An artisan told me that seventeen years ago he joined the Mormons , and left them again about two years since. He said he still had some faith in Mormonism as it first existed, when there was probably a good deal of earnest piety among them. He held that now it was entirely changed and corrupted, and that the chiefs were a set of the lowest, most sensual, and degraded men. I doubt whether half-a-dozen years ago life was safe for anyone offending Brigham Young, but now, in the presence of the troops, the Mormon authorities would be afraid to have a man made away with. Some years ago a band of men existed, called Danites , or the destroying angels, whose business it was to execute the vengeance of the Prophet. They are now, however, released from that duty. One of them was pointed out to me, a man of most ferocious appearance. He was drunk, and driving a waggon through the street. The town, however, has generally a sober and moral aspect; no retail liquor shops are allowed, and it is rare to see a drunken man. Offences are few. Sunday is scrupulously respected, and the people walk about in an orderly and quiet manner in their "Sabbath-day suits." The social evil is supposed not to exist, but this is not exactly the case. It is commonly said by the Gentiles that it exists for Mormons only, under the sanction and control of Brigham Young. I certainly know that all Mormons in good standing are not moral men.

I was warned by Gentile residents not to send my letters through the post, and was positively assured that they are often opened, and if considered expedient burned. As a people the Mormons are supercilious and insolent to outsiders, generally treating them with coldness and reserve - often with rudeness. There is great jealousy against them, and no prudent effort is spared to render their residence here uncomfortable. The insulting bearing of the Mormon hotel-keeper of the Salt Lake House , his indifference to the comfort of his guests, the bad food and slovenliness of the establishment, made me rejoice when on Sunday night I moved into a boarding-house, kept by Mrs. King , where I spent the remainder of my stay in the enjoyment of cleanliness and civility. Mr. Little and Captain Dahlgren joined me there, so we Gentiles consoled each other. Excellent food is always to be had: fresh meat, vegetables, cream and eggs as good as in an English country town. The Mormon women wear large sun-bonnets, and when they meet a Gentile they turn away their heads and look down. As a class I believe them to be modest and well-behaved -probably above the average - but ignorant and unintellectual.

On Monday evening I was invited to become an honorary member of the Young Men's Literary Association . Its president is the Chief Justice of the territory, Judge Titus , appointed by the Federal Government, - a man of high reputation, who ably fills his difficult post. Owing to the acquaintance with English law and precedents which he must have, a first-rate American lawyer is usually an agreeable and interesting man to meet. The Association is of considerable importance, because it forms the only point of union for the Gentiles, who probably do not number more than a couple of hundred residents, besides the troops. The strong point of the Mormon government is its union and centralisation, so that the institution of this association was a first step by the Gentiles towards mutual help and sympathy, and accordingly the Mormons regard it with great disfavour.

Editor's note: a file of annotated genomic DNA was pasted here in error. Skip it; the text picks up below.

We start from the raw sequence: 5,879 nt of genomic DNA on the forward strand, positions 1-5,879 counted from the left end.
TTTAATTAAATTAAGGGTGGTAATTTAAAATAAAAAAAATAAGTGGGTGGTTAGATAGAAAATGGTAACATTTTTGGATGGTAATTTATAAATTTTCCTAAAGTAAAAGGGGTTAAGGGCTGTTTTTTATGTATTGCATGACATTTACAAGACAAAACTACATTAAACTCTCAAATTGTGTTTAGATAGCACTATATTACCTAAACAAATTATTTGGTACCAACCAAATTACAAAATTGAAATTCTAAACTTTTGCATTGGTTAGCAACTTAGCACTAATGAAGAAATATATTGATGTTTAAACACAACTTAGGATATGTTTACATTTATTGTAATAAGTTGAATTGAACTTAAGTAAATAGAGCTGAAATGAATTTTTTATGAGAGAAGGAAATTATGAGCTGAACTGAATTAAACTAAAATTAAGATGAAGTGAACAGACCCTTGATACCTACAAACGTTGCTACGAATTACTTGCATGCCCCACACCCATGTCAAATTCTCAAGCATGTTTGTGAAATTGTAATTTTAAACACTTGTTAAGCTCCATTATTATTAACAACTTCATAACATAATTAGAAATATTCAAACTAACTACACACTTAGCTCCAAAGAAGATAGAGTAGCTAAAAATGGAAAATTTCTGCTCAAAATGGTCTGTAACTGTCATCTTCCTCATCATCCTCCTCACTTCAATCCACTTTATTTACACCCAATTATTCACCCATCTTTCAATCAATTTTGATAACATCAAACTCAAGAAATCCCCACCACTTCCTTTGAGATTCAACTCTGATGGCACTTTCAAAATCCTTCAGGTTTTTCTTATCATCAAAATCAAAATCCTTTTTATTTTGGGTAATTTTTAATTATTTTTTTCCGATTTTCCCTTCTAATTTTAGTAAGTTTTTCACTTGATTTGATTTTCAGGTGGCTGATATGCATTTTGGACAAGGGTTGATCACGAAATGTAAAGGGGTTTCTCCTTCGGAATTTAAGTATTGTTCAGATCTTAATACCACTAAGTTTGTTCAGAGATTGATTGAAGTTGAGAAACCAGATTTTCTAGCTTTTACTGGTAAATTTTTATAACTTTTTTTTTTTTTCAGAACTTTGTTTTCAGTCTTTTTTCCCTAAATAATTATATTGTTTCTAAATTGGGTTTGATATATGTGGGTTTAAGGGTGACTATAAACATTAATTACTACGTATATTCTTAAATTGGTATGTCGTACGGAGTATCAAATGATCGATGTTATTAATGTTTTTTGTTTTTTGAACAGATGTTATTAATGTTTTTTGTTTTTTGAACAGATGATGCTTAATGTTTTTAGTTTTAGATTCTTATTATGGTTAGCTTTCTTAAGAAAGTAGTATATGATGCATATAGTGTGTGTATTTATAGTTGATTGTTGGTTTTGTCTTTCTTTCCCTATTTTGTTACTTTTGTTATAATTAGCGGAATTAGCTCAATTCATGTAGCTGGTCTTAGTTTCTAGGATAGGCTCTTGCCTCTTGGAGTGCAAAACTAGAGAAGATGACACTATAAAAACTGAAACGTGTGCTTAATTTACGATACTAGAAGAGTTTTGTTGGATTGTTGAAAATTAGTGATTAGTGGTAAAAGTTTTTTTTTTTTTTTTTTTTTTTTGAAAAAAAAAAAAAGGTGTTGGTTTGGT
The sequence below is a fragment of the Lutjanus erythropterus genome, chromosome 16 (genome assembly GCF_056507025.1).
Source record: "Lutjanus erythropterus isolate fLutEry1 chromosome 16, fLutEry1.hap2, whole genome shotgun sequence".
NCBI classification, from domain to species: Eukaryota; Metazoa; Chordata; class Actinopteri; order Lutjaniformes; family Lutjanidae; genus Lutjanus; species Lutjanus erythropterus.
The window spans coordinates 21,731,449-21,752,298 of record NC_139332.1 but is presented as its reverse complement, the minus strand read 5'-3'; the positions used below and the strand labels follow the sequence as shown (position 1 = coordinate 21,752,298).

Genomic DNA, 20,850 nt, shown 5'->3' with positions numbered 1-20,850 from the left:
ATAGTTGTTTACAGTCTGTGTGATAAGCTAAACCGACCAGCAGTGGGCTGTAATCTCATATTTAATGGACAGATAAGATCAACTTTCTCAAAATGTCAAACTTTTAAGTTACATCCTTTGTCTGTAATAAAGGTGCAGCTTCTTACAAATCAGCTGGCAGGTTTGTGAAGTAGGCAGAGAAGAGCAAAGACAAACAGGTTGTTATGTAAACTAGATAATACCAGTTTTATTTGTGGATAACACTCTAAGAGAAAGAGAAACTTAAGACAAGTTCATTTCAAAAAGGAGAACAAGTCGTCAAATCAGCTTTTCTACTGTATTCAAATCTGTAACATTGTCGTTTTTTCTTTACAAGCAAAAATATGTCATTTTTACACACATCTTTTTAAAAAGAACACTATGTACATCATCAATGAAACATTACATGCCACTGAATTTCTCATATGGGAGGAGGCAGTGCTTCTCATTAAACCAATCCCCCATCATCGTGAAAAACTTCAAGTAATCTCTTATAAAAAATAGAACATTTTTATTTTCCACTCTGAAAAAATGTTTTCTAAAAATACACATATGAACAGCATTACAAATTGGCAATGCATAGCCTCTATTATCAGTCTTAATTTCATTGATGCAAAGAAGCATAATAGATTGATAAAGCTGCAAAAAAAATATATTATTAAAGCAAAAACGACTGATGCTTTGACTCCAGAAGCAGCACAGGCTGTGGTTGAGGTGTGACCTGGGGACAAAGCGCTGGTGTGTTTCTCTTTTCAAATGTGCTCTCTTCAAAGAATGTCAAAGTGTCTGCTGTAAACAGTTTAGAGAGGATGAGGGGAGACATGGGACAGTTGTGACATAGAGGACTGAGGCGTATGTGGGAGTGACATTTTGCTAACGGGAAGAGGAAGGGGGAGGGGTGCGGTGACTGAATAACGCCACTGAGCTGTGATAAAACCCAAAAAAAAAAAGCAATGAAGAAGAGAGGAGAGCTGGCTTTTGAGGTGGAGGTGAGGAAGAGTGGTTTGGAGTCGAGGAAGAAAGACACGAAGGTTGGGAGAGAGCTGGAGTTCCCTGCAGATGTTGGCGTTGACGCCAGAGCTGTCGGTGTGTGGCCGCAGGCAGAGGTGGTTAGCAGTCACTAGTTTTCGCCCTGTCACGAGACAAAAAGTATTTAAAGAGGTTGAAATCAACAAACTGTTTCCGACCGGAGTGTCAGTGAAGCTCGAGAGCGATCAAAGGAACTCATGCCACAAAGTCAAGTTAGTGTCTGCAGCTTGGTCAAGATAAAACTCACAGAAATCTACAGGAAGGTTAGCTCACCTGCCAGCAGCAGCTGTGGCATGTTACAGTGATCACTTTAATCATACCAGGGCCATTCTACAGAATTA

On Wednesday morning I visited Elder Heber C. Kimball at his house. He is next in rank to Brigham Young . I had a conversation with him, in which he stated his belief that in a few years polygamy would be legalised all over the world; that the rapid strides made by the social evil proves this; and that it is a necessary thing for all young men. He is an uneducated and low-minded man. I did not hear him speak in public, but I was told that when defining the position and duties of woman in his sermons, his language is most gross and indelicate. With chivalrous gallantry, he alludes to his wives as "his cows." The Mormon leaders are evidently in tribulation respecting the fate of their sect. The Speaker of the House of Congress , and other influential Americans who have lately visited Salt Lake City , plainly said that the Federal Government would insist on its laws being respected. During the late rebellion, the Mormons cannot be accused of having assisted either party. In the most candid unblushing way they gloried in the strife between North and South, and prophesied the disruption of the Union . Of course, they looked forward to asserting their own independence - a future they have steadily in view; and the compete triumph of the North has been a serious disappointment to them. Some of the sermons preached during the rebellion were little else than treason and sedition. Seven-tenths of the population are from the British Isles , the remainder being Swedes , Danes , Norwegians , or Americans . The leading men are generally "cute Yankees, while the others are from the most ignorant classes of various countries, especially remote parts of Wales and Scotland . It is a disgrace to England that this should be so. It is argued that as polygamy and murder are essential parts of Mormonism, a Mormon missionary is in fact soliciting people to commit a crime, and may therefore be apprehended and bound over to be of good behaviour. I say murder, because every Mormon, on donning his endowment robes, swears that, if directed to do so, he is prepared to take the life of a brother who violates his oaths or speaks against the Mormon priesthood. In Prussia the former view of the case is taken, so there are no missionaries there. When we remember that from the shores of Old England hundreds of poor deluded creatures annually cross the sea and the desert, and arrive at Salt Lake City , it would be well if some steps could be taken to stop the proselytising of the missionaries. Whatever modicum of good or of genuine piety there may have been among the early Mormons, their city is now a hot-bed of vice, ignorance, and sensuality.